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    Colleen Pitcher Warren Big Kudos. I lost my my Mom when I was so young, after she fought both Breast and Ovarian cancer for a decade. It's horrible, and living with the anxiety of getting cancer and leaving your children behind motherless….it's awful. Good for her for having the strength to confront the issue and take the control she needed for herself and her family. And thank you, Angelina, for sharing.

    Lisa Kelley Smart woman.

  6. Kimberly Lo kimberlylowriter says:

    I might get flammed to hell & back for saying this, but I think it's way too early for some media outlets to predict that thousands of women are going to saved by Jolie going public. If it saves one life then wonderful, but it isn't like there has been some major breakthrough.

    Women I know who have had mothers and other female relatives survive or die from breast & ovarian cancer are aware of the genes. I actually did my yoga teacher training with a woman who survived the latter, found out she had the gene for breast cancer, too, and decided against having her breasts removed as a preventative measure.

    Again, not to beat a dead horse, but the vast majority of women with breast cancer have no family history and men can develop it as well which is often not mentioned in the media. (My godfather's brother died of it, in fact.)

    I hope I am wrong, but I think the media stories to follow this is going to focus more on Jolie's personal life, when/if she & Pitt will marry, and the facts about breast cancer, these procedures, etc. will hardly be mentioned.

    In any case, it is a little worrisome how NY Times writer, Nicholos Kristof's (sp) public FB now reads like something from Just Jared or a gossip site. Woe to some who questions how or why this is going to save so many lives as well as the expense of this procedure. It seems like some of Jolie's fans are acting like these are attacks against her if anyone dare raise these topics.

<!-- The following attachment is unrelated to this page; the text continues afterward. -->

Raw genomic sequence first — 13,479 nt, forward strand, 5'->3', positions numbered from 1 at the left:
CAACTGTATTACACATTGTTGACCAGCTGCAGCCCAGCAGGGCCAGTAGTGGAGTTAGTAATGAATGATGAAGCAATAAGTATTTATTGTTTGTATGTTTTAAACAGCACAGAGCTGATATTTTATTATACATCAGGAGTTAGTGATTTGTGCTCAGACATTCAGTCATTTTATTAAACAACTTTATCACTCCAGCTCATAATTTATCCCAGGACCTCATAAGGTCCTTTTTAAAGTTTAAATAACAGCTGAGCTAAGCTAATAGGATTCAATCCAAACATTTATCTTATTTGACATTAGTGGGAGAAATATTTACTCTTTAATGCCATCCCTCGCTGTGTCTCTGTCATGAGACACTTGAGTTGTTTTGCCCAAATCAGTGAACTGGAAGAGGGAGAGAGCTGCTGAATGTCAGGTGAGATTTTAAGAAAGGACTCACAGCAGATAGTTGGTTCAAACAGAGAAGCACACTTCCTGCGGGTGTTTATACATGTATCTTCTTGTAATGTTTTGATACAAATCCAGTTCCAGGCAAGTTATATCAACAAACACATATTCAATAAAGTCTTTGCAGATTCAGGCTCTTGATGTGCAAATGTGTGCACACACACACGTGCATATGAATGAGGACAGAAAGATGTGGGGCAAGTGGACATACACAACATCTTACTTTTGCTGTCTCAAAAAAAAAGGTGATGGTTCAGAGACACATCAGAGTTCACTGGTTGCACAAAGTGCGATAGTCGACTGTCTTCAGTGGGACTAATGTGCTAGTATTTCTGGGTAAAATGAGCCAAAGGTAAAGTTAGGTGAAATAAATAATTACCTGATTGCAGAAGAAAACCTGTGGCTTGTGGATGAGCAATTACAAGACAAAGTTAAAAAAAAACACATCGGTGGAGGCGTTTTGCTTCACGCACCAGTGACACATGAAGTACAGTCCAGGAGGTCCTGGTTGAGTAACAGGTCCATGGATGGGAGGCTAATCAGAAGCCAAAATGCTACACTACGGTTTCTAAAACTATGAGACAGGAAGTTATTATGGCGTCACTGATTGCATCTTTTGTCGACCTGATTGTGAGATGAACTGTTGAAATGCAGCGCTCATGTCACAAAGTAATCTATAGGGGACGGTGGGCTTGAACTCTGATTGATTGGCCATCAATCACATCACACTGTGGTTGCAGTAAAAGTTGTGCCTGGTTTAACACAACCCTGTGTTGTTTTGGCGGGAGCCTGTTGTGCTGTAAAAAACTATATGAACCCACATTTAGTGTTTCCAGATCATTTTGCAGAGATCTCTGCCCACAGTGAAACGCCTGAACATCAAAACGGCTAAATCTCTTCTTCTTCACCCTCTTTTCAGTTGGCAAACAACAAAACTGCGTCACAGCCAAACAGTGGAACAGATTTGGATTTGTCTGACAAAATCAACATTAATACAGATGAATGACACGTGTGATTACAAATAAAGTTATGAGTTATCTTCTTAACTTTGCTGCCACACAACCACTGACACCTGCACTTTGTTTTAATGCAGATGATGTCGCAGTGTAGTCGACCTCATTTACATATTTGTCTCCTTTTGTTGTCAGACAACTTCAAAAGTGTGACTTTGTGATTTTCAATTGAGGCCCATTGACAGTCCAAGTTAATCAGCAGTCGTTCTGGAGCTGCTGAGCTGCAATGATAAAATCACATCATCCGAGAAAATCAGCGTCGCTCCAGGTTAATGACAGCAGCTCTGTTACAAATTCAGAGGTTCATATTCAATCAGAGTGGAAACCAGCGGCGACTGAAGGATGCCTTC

Oh, and no mention of ways to reduce the risk of breast cancer other than this procedure.

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  8. Olivia says:

    Never compromise on your health, especially if you have a disease which is in your family. Breast cancer should be taken seriously and preemptive action is necessary to safeguard your health. A regular visit to your doctor I necessary to achive your helath goals..

  9. Carolinne Santos says:

    Mastectomy is a strong choice for a prevent, good for her! Seeing the positive and productive sight it's an encourge publicity for woman how has to do it and make them feel insecure about the post operation. Woman it's not just a boops!!! and have the option for breast plastic surgery BUT (and it's not a critic or negative thought) in ordinary woman reality and not just for woman for all of us, medical procedures like this one, genes tests and medical attention in general are expensive and can say unaffordable in some cases.

  10. cancercarenetfoundation says:

    It's nice on Planet Angelina, where double mastectomy can be described with words like, "small scars and that's it," or "results can be beautiful," or "days after surgery you can be back to a normal life."

    My heart breaks for women (and men) with the same increased risk that can't afford the $4000 genetic test, let alone the elective surgery and nipple saving reconstruction. Google mastectomy scar for what the reality is for non-super celebs who actually had breast cancer.

  11. nancy nielsen says:

    Do your homework. Carefully timed announcement. Myriad Genetics owns right to this gene called BRC A1…owned by a corporation It costs $3000.00 just to test for this gene stock rises after Jollies double mastectomy .http://medcitynews.com/2013/05/myriad-genetics-stock-rises-after-jolies-double-mastectomy-announcement/ Cutting off healthy breasts in not health care OR medicine.
    It's insanity.